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Japan Copper-Alloy Product Output Rises First Month in Nine

Japan’s output of copper and copper-alloy fabricated products climbed 1.6 percent in July from a year earlier, gaining for the first time in nine months as demand for exports increased, an industry group said.

Production, including sheets and tubes, was 69,670 metric tons last month, compared with 68,572 tons a year ago, the Japan Copper & Brass Association said today, citing preliminary data. Output fell 3.7 percent to 66,359 tons in June.

Japan’s overall exports jumped by the most since 2010 in July, aiding Prime Minister Shinzo Abe’s efforts to drive an economic recovery even as rising energy costs boosted the trade deficit. The stronger exports show Japan’s economy is benefiting from a recovery in demand in Europe and the U.S., and the yen’s 11 percent decline against the dollar this year.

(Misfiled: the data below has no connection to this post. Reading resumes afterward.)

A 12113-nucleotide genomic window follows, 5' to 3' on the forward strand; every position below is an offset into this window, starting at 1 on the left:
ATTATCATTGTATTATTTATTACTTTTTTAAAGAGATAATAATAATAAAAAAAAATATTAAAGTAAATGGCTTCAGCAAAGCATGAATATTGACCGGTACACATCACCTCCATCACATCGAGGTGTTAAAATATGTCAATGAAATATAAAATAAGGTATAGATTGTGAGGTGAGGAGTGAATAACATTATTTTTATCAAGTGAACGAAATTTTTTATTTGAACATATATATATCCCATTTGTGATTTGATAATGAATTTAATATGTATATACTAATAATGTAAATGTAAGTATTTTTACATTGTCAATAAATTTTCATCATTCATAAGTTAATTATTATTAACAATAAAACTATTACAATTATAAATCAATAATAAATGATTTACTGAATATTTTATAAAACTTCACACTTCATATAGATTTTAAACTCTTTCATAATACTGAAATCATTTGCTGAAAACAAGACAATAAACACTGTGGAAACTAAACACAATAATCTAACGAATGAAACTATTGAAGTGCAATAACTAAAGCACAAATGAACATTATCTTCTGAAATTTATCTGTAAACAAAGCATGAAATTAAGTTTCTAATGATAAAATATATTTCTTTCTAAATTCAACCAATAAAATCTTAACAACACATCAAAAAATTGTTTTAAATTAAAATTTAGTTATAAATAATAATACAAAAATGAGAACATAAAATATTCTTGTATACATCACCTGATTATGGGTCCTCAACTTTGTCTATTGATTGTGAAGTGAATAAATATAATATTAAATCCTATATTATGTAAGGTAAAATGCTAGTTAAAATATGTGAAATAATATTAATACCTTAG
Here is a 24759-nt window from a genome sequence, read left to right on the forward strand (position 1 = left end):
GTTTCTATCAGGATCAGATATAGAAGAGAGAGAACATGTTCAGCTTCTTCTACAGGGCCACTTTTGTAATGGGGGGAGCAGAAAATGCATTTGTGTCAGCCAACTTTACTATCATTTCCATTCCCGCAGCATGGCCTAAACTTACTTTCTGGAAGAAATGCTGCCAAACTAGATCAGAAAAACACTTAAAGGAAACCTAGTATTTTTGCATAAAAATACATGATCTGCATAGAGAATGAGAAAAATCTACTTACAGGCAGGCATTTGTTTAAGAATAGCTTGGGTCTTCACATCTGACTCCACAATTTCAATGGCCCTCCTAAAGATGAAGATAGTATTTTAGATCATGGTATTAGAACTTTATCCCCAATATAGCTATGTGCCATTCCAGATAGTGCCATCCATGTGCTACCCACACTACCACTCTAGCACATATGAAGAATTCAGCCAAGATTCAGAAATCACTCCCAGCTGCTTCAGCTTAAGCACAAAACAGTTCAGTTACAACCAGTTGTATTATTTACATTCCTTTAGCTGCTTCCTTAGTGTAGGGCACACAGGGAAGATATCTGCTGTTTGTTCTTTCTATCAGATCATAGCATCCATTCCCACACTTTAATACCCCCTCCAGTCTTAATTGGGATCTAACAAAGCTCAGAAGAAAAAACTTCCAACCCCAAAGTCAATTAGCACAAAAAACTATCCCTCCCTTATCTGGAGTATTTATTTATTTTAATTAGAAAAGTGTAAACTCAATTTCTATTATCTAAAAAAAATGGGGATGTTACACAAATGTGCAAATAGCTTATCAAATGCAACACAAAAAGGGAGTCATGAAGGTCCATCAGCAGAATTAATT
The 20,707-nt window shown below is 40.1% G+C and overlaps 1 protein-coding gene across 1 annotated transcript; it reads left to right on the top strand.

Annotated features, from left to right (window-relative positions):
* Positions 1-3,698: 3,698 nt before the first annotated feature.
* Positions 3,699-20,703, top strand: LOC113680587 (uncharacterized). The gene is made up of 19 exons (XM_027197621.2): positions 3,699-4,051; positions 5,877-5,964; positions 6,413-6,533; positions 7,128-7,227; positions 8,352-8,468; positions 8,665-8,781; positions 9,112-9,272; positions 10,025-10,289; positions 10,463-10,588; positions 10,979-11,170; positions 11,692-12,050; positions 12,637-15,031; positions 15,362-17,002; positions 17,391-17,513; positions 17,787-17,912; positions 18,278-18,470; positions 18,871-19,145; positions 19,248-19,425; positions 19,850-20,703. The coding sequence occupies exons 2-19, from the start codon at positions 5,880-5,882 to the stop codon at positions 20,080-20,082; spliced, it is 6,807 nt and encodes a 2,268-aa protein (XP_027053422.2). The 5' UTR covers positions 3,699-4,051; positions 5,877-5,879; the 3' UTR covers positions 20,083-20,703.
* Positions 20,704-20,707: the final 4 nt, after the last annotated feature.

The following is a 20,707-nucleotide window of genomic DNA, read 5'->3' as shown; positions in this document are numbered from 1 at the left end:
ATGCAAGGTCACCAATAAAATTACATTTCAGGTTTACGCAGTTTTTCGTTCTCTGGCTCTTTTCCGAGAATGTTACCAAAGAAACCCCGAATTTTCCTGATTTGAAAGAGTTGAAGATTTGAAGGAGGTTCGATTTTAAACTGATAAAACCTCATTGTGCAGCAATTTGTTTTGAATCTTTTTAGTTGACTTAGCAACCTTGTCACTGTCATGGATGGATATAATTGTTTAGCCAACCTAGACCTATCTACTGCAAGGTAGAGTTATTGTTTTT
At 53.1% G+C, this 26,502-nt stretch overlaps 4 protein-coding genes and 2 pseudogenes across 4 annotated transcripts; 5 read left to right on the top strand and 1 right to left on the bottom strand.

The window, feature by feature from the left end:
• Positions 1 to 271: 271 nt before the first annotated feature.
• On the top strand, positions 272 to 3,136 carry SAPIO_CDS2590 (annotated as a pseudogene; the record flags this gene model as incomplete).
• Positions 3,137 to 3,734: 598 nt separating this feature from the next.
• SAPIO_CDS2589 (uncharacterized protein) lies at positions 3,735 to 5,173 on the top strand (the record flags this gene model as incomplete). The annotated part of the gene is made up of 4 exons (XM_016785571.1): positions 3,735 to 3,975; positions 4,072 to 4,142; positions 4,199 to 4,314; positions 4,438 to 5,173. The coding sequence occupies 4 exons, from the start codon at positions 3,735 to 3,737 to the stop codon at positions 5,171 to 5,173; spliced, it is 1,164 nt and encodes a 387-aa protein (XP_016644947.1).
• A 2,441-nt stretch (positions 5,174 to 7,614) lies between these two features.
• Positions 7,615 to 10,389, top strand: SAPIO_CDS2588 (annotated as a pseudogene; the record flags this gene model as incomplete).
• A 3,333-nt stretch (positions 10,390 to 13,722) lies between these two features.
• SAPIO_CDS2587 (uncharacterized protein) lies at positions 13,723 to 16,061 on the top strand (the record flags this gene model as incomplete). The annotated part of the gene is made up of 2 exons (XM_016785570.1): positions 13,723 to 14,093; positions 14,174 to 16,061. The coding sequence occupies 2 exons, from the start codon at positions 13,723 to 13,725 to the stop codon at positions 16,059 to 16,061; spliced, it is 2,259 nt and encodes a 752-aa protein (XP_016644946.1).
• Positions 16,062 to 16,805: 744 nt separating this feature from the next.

Domestic demand continued declining last month, falling 1.3 percent to 56,864 tons from a year earlier, while export demand jumped 16.9 percent to 12,806 tons, the highest level since May 2011, the industry group said.

Copper wire and cable shipments climbed 3.8 percent to 61,800 tons in July from a year earlier, the highest level since November as demand from the construction and electric-machinery industries gained, the Japanese Electric Wire & Cable Makers’ Association said on Aug. 20. Deliveries were 54,087 tons in June, down 5.6 percent from a year earlier.

The metal for delivery in three months on the London Metal Exchange rose 0.2 percent to $7,327 a ton at 11:15 a.m. in Tokyo and has lost 7.6 percent this year.

To contact the reporters on this story: Jae Hur in Tokyo at jhur1@bloomberg.net; Ichiro Suzuki in Tokyo at isuzuki@bloomberg.net

To contact the editor responsible for this story: Brett Miller at bmiller30@bloomberg.net

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